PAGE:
The site was largely forgotten and reclaimed by the jungle until its rediscovery towards the end of the 19th century by a french explorer named M.C. Paris. The temples were later catalogued by Henri Parmentier, who created the system still used to describe the buildings.
My Son Sanctuary ranks alongside Angkor Wat, Ayyuthaya, and Bagan as one of the most important religious sites in mainland Southeast Asia. Unfortunately, the temples fell prey to the misfortune of war. The complex and the surrounding mountains were used as a shelter by the Viet Cong to attack nearby An Hoa airbase. In retaliation, the US Air Force launched a carpet-bombing campaign in the region. Many structures of the My Son temple complex were destroyed in one week of bombing in August 1969.
Some of the structures still stand, though the majority were damaged or even destroyed during these bombings. Consequently, My Son Sanctuary is not nearly as grandiose or awe-inspiring as the ruins of Angkor Wat, for example, though such a comparison is perhaps unfair, as few places are as magnificent.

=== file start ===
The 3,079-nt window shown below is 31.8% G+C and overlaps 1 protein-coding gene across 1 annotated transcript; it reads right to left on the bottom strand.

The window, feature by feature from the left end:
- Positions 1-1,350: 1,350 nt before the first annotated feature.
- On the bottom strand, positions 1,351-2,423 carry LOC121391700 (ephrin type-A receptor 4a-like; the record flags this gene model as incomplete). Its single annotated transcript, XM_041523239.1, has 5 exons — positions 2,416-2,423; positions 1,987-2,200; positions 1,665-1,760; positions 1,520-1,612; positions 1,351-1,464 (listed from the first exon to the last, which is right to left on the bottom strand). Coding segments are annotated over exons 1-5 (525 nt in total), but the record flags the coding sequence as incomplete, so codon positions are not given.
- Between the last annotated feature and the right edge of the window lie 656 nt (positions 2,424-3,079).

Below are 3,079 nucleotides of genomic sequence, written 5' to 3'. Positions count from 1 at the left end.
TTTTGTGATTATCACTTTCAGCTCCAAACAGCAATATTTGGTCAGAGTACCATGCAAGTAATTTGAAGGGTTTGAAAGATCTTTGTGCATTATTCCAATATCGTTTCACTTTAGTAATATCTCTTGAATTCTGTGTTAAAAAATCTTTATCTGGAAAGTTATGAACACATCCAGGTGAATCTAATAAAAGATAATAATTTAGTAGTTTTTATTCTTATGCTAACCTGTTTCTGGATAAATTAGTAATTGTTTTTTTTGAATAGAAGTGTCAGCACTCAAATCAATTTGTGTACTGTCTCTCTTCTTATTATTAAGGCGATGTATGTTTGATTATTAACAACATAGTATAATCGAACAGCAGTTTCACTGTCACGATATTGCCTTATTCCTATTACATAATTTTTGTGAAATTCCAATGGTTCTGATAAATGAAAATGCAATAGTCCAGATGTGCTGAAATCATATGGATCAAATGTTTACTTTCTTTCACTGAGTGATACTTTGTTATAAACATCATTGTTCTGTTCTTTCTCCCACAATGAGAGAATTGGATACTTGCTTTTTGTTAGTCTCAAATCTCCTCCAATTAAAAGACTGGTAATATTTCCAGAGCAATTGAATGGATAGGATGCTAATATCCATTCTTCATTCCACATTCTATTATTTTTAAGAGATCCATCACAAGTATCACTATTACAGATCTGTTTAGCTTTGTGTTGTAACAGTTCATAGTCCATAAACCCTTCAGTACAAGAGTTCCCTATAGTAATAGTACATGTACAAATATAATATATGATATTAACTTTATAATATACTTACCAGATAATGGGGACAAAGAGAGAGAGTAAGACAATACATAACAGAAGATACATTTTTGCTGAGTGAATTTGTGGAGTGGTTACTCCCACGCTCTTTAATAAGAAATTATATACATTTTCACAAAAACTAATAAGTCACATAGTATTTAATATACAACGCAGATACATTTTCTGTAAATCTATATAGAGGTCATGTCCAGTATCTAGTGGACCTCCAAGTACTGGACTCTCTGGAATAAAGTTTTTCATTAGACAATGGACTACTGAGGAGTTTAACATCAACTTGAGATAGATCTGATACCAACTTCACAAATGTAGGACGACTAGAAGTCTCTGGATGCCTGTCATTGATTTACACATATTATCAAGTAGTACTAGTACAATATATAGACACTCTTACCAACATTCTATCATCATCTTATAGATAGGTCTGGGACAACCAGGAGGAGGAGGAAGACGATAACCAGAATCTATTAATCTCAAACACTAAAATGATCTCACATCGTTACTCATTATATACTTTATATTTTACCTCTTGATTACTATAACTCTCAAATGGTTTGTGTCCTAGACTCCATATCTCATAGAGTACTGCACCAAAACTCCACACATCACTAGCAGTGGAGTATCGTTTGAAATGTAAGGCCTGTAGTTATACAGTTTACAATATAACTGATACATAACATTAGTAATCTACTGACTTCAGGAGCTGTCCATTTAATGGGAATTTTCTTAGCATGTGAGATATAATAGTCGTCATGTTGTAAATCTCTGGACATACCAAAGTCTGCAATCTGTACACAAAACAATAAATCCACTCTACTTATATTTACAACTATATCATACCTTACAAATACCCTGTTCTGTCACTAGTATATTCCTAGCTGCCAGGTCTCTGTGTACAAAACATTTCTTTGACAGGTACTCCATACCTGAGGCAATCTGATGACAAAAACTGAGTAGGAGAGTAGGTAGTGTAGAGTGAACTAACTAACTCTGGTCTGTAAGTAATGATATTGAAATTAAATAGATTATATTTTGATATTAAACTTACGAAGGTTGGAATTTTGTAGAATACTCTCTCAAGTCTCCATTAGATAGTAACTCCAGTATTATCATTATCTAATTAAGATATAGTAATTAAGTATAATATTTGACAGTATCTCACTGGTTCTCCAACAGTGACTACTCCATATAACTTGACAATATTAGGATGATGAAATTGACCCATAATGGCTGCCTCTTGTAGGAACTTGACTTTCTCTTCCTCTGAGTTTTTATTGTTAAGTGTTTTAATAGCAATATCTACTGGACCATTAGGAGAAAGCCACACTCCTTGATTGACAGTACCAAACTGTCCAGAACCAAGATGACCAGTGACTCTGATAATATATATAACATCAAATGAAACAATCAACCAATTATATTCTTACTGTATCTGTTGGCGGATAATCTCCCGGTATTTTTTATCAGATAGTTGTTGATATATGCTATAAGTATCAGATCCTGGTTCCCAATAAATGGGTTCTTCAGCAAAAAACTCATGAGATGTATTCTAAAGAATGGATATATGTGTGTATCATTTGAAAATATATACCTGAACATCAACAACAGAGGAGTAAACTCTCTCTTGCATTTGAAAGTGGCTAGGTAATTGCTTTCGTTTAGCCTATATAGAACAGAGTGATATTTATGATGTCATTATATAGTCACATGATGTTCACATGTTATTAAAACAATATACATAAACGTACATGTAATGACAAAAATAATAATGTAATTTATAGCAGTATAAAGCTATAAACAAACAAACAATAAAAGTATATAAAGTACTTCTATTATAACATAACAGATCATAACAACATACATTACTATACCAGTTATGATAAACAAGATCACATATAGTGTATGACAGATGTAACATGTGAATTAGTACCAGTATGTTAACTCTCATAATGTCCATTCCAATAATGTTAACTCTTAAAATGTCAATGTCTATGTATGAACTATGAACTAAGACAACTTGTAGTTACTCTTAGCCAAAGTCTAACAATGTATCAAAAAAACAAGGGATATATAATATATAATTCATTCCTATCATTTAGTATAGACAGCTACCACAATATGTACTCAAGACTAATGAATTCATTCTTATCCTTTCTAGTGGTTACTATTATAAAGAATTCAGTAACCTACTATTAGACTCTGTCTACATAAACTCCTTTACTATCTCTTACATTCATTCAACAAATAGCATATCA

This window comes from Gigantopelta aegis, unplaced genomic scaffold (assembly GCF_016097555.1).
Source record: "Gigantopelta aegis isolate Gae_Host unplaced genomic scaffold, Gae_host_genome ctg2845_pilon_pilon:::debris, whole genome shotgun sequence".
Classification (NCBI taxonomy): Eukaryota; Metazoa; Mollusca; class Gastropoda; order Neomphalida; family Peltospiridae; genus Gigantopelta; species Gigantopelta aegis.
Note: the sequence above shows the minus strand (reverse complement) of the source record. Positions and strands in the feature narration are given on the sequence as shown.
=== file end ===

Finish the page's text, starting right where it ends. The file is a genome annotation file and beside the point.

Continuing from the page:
The Park at My Son Sanctuary
The park is in a valley ringed by jungle-clad mountains. It’s likely this location was chosen because of its highly defensible nature as well as its accessibility.
Upon entering the park, you’ll need to pay a 150,000 VND (~$7) entrance fee. There’s secure parking for vehicles as well. You’ll need to pay for parking, though the fee is quite small and depends on the type of vehicle.
At the entrance is a museum with some relics from the temple site and explanations of the history and the buildings. It’s worth a stop before entering to orient yourself and gets some more context.
Once you’ve entered, you’ll want to get in one of the electric trolleys to get to the temple site near the top of the hill. There are facilities nearby for snacks, restrooms, etc. You can also hire a tour guide if you so choose.
The temples are divided into groups A-L, though only A-G are restored and readily accessible. Groups A-G are all walking accessible and trails are sufficiently maintained. Groups H, K, and L are further away and are less accessible as well as not yet restored. Those with an adventurous spirit, curiosity, and time to spare can find these by hiking through some jungle growth on dirt trails to find them.
Keep your eyes open for war scars on the site: you’ll be able to see bomb craters, bullet holes, and more if you keep alert. These serve as a reminder for the not-so-distant past, and how different things are today.